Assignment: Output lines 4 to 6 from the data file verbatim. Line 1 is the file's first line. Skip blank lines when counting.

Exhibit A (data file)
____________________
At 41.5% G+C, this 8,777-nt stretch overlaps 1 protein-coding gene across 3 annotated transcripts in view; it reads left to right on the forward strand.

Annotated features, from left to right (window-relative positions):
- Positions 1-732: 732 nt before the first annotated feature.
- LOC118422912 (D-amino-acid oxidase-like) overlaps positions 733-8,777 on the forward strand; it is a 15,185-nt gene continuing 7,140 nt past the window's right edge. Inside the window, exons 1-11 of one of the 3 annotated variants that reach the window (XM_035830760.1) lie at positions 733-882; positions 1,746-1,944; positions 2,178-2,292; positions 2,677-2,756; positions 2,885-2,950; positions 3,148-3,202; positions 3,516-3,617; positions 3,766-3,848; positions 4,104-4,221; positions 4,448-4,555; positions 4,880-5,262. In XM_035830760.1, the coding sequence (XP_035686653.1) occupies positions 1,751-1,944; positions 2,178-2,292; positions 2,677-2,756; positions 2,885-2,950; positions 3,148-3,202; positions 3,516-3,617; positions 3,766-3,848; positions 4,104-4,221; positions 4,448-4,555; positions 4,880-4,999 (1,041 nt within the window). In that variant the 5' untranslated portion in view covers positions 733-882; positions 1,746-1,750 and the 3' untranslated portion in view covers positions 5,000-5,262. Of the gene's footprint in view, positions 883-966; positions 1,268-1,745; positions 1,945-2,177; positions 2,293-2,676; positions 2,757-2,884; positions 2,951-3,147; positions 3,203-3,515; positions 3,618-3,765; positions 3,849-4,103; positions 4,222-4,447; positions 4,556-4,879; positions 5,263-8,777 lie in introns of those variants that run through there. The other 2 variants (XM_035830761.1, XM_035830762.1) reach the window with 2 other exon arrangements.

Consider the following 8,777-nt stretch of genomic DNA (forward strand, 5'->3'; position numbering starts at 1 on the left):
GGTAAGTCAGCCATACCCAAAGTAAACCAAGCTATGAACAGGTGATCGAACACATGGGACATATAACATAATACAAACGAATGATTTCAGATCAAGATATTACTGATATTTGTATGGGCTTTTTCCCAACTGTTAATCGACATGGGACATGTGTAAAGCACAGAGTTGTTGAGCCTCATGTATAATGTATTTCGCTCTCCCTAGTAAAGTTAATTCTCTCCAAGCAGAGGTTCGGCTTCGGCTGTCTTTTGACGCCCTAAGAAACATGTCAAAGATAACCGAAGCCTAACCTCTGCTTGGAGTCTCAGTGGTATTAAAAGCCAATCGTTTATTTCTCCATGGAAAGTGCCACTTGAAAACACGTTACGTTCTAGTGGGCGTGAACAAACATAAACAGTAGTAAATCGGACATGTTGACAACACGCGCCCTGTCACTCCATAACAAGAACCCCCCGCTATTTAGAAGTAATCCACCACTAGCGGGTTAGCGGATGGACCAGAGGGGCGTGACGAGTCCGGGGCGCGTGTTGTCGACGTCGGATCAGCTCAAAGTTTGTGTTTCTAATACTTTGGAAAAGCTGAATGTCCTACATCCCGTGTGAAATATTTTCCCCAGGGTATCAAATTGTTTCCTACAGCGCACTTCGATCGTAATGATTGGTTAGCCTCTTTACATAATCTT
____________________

- LOC118422912 (D-amino-acid oxidase-like) overlaps positions 733-8,777 on the forward strand; it is a 15,185-nt gene continuing 7,140 nt past the window's right edge. Inside the window, exons 1-11 of one of the 3 annotated variants that reach the window (XM_035830760.1) lie at positions 733-882; positions 1,746-1,944; positions 2,178-2,292; positions 2,677-2,756; positions 2,885-2,950; positions 3,148-3,202; positions 3,516-3,617; positions 3,766-3,848; positions 4,104-4,221; positions 4,448-4,555; positions 4,880-5,262. In XM_035830760.1, the coding sequence (XP_035686653.1) occupies positions 1,751-1,944; positions 2,178-2,292; positions 2,677-2,756; positions 2,885-2,950; positions 3,148-3,202; positions 3,516-3,617; positions 3,766-3,848; positions 4,104-4,221; positions 4,448-4,555; positions 4,880-4,999 (1,041 nt within the window). In that variant the 5' untranslated portion in view covers positions 733-882; positions 1,746-1,750 and the 3' untranslated portion in view covers positions 5,000-5,262. Of the gene's footprint in view, positions 883-966; positions 1,268-1,745; positions 1,945-2,177; positions 2,293-2,676; positions 2,757-2,884; positions 2,951-3,147; positions 3,203-3,515; positions 3,618-3,765; positions 3,849-4,103; positions 4,222-4,447; positions 4,556-4,879; positions 5,263-8,777 lie in introns of those variants that run through there. The other 2 variants (XM_035830761.1, XM_035830762.1) reach the window with 2 other exon arrangements.

Consider the following 8,777-nt stretch of genomic DNA (forward strand, 5'->3'; position numbering starts at 1 on the left):
GGTAAGTCAGCCATACCCAAAGTAAACCAAGCTATGAACAGGTGATCGAACACATGGGACATATAACATAATACAAACGAATGATTTCAGATCAAGATATTACTGATATTTGTATGGGCTTTTTCCCAACTGTTAATCGACATGGGACATGTGTAAAGCACAGAGTTGTTGAGCCTCATGTATAATGTATTTCGCTCTCCCTAGTAAAGTTAATTCTCTCCAAGCAGAGGTTCGGCTTCGGCTGTCTTTTGACGCCCTAAGAAACATGTCAAAGATAACCGAAGCCTAACCTCTGCTTGGAGTCTCAGTGGTATTAAAAGCCAATCGTTTATTTCTCCATGGAAAGTGCCACTTGAAAACACGTTACGTTCTAGTGGGCGTGAACAAACATAAACAGTAGTAAATCGGACATGTTGACAACACGCGCCCTGTCACTCCATAACAAGAACCCCCCGCTATTTAGAAGTAATCCACCACTAGCGGGTTAGCGGATGGACCAGAGGGGCGTGACGAGTCCGGGGCGCGTGTTGTCGACGTCGGATCAGCTCAAAGTTTGTGTTTCTAATACTTTGGAAAAGCTGAATGTCCTACATCCCGTGTGAAATATTTTCCCCAGGGTATCAAATTGTTTCCTACAGCGCACTTCGATCGTAATGATTGGTTAGCCTCTTTACATAATCTT